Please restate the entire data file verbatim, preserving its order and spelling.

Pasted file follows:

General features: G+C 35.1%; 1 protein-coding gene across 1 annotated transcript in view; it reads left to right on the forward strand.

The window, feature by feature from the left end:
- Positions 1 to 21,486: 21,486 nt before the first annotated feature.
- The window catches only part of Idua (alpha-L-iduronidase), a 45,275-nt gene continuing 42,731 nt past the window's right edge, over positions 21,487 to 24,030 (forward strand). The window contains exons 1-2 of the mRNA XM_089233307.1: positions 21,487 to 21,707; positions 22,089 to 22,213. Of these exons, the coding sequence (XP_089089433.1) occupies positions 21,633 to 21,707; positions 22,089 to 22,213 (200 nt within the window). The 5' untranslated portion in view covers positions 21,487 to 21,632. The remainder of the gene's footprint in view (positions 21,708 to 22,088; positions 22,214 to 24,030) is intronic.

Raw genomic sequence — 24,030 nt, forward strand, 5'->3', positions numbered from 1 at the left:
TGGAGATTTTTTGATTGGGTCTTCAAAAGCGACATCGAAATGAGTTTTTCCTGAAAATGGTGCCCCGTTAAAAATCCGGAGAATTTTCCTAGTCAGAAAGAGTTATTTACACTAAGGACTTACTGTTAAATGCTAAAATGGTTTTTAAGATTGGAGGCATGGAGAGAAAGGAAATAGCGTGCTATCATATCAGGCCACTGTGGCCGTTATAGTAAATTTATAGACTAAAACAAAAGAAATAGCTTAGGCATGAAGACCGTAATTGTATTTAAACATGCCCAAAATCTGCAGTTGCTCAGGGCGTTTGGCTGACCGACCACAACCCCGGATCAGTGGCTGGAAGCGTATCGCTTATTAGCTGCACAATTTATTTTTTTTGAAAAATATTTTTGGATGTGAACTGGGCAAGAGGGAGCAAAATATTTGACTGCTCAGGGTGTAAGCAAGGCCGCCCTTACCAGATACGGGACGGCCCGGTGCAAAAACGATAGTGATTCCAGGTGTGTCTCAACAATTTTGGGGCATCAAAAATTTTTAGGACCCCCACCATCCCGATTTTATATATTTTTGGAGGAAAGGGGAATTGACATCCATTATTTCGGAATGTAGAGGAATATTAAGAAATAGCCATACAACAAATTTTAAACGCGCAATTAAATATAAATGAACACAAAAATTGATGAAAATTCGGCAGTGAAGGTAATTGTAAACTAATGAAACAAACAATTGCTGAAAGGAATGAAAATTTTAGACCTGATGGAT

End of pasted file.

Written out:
General features: G+C 35.1%; 1 protein-coding gene across 1 annotated transcript in view; it reads left to right on the forward strand.

The window, feature by feature from the left end:
- Positions 1 to 21,486: 21,486 nt before the first annotated feature.
- The window catches only part of Idua (alpha-L-iduronidase), a 45,275-nt gene continuing 42,731 nt past the window's right edge, over positions 21,487 to 24,030 (forward strand). The window contains exons 1-2 of the mRNA XM_089233307.1: positions 21,487 to 21,707; positions 22,089 to 22,213. Of these exons, the coding sequence (XP_089089433.1) occupies positions 21,633 to 21,707; positions 22,089 to 22,213 (200 nt within the window). The 5' untranslated portion in view covers positions 21,487 to 21,632. The remainder of the gene's footprint in view (positions 21,708 to 22,088; positions 22,214 to 24,030) is intronic.

Raw genomic sequence — 24,030 nt, forward strand, 5'->3', positions numbered from 1 at the left:
TGGAGATTTTTTGATTGGGTCTTCAAAAGCGACATCGAAATGAGTTTTTCCTGAAAATGGTGCCCCGTTAAAAATCCGGAGAATTTTCCTAGTCAGAAAGAGTTATTTACACTAAGGACTTACTGTTAAATGCTAAAATGGTTTTTAAGATTGGAGGCATGGAGAGAAAGGAAATAGCGTGCTATCATATCAGGCCACTGTGGCCGTTATAGTAAATTTATAGACTAAAACAAAAGAAATAGCTTAGGCATGAAGACCGTAATTGTATTTAAACATGCCCAAAATCTGCAGTTGCTCAGGGCGTTTGGCTGACCGACCACAACCCCGGATCAGTGGCTGGAAGCGTATCGCTTATTAGCTGCACAATTTATTTTTTTTGAAAAATATTTTTGGATGTGAACTGGGCAAGAGGGAGCAAAATATTTGACTGCTCAGGGTGTAAGCAAGGCCGCCCTTACCAGATACGGGACGGCCCGGTGCAAAAACGATAGTGATTCCAGGTGTGTCTCAACAATTTTGGGGCATCAAAAATTTTTAGGACCCCCACCATCCCGATTTTATATATTTTTGGAGGAAAGGGGAATTGACATCCATTATTTCGGAATGTAGAGGAATATTAAGAAATAGCCATACAACAAATTTTAAACGCGCAATTAAATATAAATGAACACAAAAATTGATGAAAATTCGGCAGTGAAGGTAATTGTAAACTAATGAAACAAACAATTGCTGAAAGGAATGAAAATTTTAGACCTGATGGAT